The Systems Thinker - Center for Family Consultation's blog

Welcome to a New Year of Opportunity

Authored by Stephanie Ferrera, M.S.W.

“And now let us believe in a long year that is given to us, new, untouched, full of things that have never been, full of work that has never been done, full of tasks, claims, and demands; and let us take it without letting fall too much of what it has to bestow upon those who demand of it necessary, serious, and great things.”  Rainer Maria Rilke

The new year and new decade present us, our families and our nation with “necessary, serious, and great things,” some which have not been faced before.  Can we bring to it the wisdom we need to transcend our differences and build the cooperation that these times require?

My fifteen-year-old grandson is on a winning debate team at his high school.  Sam can take an issue and make an iron-clad case for one side…or the other.  The discipline of debating is to be prepared to argue either side, though one’s own position may be strongly on one side.

For Christmas, I gave Sam a book by Jonathan Haidt:  The Righteous Mind: Why Good People are Divided by Politics and Religion.  Haidt uses the analogy of the elephant and the rider that I think is similar (not identical) to Bowen’s concept of the balance between the intellectual system and emotional system. Like Bowen, he sees humans connecting largely on the elephant/emotional level.  Bowen adds in the important factor of chronic anxiety.  As we become more anxious, the elephant steers the rider (intellectual system) toward defending one’s views and attacking the views of the other.  The rider is captive to the service of the elephant.  When controversial, high-stakes issues are at play, the elephant-to-elephant conversation can easily escalate emotionally, resulting in a stalemate.  Both parties walk away feeling discouraged about the relationship.

We face a discouraging divide now at the national level.  Newspapers and television channels are identified with one side or the other.  Maps picture the red and blue areas.  Congress votes on strict party lines.  As I read the news (and, yes, mainly the liberal media), I find myself thinking of Bowen’s remarkable proposal that human relationship systems operate on a dynamic of individuality and togetherness.  With increasing anxiety, the balance shifts to stronger togetherness with reciprocally weaker individuality.  Many people advocate for more togetherness (“stronger together”) as the solution.  Bowen, in contrast, saw intensified togetherness as the road to regression.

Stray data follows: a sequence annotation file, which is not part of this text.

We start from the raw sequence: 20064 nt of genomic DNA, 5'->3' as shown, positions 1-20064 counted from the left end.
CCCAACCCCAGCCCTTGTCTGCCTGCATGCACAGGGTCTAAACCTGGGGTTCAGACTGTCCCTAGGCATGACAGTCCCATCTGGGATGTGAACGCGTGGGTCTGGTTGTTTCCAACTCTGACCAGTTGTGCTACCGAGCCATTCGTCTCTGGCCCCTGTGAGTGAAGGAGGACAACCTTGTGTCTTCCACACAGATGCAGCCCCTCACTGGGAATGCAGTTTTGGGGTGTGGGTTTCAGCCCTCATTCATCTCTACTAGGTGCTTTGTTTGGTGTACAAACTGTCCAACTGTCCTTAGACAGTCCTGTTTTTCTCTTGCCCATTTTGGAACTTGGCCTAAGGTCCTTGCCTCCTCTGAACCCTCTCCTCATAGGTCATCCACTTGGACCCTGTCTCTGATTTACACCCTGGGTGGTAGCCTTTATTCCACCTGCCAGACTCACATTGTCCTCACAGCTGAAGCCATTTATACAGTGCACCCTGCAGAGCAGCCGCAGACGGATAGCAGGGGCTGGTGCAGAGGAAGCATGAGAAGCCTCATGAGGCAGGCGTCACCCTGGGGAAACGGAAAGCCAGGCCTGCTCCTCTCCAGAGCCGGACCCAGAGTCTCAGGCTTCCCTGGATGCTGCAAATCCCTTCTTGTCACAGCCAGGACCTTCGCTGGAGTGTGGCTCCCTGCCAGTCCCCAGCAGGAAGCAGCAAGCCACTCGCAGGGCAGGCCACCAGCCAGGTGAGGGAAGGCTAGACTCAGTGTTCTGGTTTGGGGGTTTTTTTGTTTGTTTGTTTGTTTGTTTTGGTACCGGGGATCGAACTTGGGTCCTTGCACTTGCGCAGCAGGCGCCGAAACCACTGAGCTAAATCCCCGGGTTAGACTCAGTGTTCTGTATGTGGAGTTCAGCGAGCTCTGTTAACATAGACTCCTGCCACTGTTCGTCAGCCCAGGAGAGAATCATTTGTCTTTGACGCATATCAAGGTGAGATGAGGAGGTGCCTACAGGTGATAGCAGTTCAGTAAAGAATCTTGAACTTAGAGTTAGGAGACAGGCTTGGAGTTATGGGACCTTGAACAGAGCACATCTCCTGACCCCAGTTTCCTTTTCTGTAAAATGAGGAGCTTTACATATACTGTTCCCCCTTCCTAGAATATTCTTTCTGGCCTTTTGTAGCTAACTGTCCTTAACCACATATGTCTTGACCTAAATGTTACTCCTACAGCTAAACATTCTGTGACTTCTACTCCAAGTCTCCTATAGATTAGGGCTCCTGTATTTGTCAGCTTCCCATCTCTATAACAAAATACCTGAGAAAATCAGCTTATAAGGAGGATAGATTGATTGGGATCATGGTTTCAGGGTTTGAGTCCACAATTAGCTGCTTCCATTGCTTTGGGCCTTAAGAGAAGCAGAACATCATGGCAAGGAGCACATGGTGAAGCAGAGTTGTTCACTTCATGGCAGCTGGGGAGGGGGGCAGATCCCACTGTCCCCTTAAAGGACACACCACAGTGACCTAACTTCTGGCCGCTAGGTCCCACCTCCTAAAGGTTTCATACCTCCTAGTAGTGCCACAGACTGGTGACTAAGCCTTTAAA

Michael Kerr writes, “During high anxiety periods, human beings strive for oneness through efforts to think and act alike.  It is ironic that this striving for sameness increases the likelihood that the group will become fragmented into subgroups.  We-they factions are a product of the pressure for oneness and the intolerance of differences associated with it.”  (Kerr-Bowen, 1988, page 121)

Bowen pointed to the strengthening of individuality, autonomy, and solid self, as the avenue to higher functioning in the society as it is in the family. Haidt encourages engaging with those who think differently as a way of gaining depth and clarity in one’s own thinking. Recognize one’s own biases; be open to talking about differences; listen with interest; learn how others came to hold their beliefs.  Understanding others does not mean compromising one’s own values, but it does mean examining them more deeply and seeing how others could have arrived at different conclusions.  Righteousness gives way to questioning and discernment. The rider begins to take charge of the elephant.  Mutual respect and trust become possible.

Americans take pride in being a nation of diverse peoples and cultures.  We truly are a land of opportunity for those who dare to cross the divides and get to know the human beings on the other side.

Reference

Kerr, M. E. and Murray Bowen.  1988.  Family Evaluation.  New York:  W. W. Norton

Stephanie Ferrera

 

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7 Comments on "Welcome to a New Year of Opportunity"

  • Great commentary Stephanie,

    Brilliantly written! I would also add that moving towards individuality does not mean abdicating the togetherness force at all. As if we could completely do without it! Rather, how does one remain mostly calm in the face of others intense reactivity without attacking back, defending one’s own position or retreating?

    Bowen developed a path for doing such a thing. It’s really difficult but we must try. The stakes are impossibly high.

    Cecilia Guzman, LCPC

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